Notice of Rights to Access and Equity of Educational Services

English Language Learners in Charter Schools:

Notice of Rights to Access and Equity of Educational Services



Dear Parent:This document explains the rights of children who are English language learners to attend and receive language support and other services in Massachusetts public charter schools. As defined in state law, an English language learner is a student who does not speak English, or whose native language is not English, and who is not able to do ordinary classroom work in English. This includes students who, without language support services, would have trouble understanding lessons in school, or completing work in school because they are still learning English. In this document, an English language learner will be referred to as an “ELL.” Charter schools must accept and enroll ELLs admitted through the lottery who wish to attend the school. The school must provide direct instruction to help ELLs learn the English language, and subject matter instruction (for example, science or history) that is presented in English using strategies that help the student better understand the content. Full and equal access to the programs and services offered at the school must be made available to ELLs. This is a summary of your child’s rights to attend and receive language support and other services from his or her charter school.


  • Can my student who is an ELL go to a charter school?


Yes. Charter schools are open to all students within the school’s service area, on a space available basis. If more students apply than there are available spaces, a lottery is held to choose who will be admitted in a fair way. All students who wish to attend a charter school have an equal chance of getting in and have an equal right to attend.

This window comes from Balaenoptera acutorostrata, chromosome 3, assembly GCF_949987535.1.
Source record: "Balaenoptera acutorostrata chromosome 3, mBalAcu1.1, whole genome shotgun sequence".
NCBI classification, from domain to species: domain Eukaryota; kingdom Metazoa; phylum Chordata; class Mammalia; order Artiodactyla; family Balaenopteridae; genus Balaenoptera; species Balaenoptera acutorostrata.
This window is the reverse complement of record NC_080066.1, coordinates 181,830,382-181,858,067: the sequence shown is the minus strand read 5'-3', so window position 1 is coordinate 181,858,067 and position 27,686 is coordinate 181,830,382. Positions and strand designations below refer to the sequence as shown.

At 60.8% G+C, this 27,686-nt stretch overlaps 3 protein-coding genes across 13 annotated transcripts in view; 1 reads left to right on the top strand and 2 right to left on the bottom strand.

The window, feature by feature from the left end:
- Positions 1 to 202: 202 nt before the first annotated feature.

See:M.G.L. c. 71 §89 (l) states that charter schools shall be open to all students, on a space available basis, and shall not discriminate on the basis of race, color, national origin, creed, sex, ethnicity, sexual orientation, gender identity, mental or physical disability, age, ancestry, athletic performance, special need, or proficiency in the English languageor a foreign language, and academic achievement. (Emphasis added)


  • What if I don’t want language support services for my student?


If you reject language support services for your student, the school still has to make sure that your student has “meaningful access” to the curriculum and can effectively participate in the classroom work. Your student should be placed with a classroom teacher who holds a Sheltered English Immersion Endorsement or an English as a Second Language license, which means that the teacher has had training on the language needs of ELLs. The charter school has the continued responsibility to monitor your student’s progress as an ELL. If it appears that he or she is unable to participate effectively and meaningfully in his classroom, the school must reconsider the instruction that it provides.


Upon identifying a student as an English learner, the charter school will provide the parent or guardian with its ELL policies and all needed forms in a language that they can understand.


  • My student will need help learning English. What language support services will be made available at a charter school?


Students in charter schools must have access to the same services they would receive if they were in any other Massachusetts public school. If your student is admitted to a charter school, you should expect that the school will conduct a home-language survey and test your student to determine if he or she needs language support services. If language support services are needed, the school must provide them.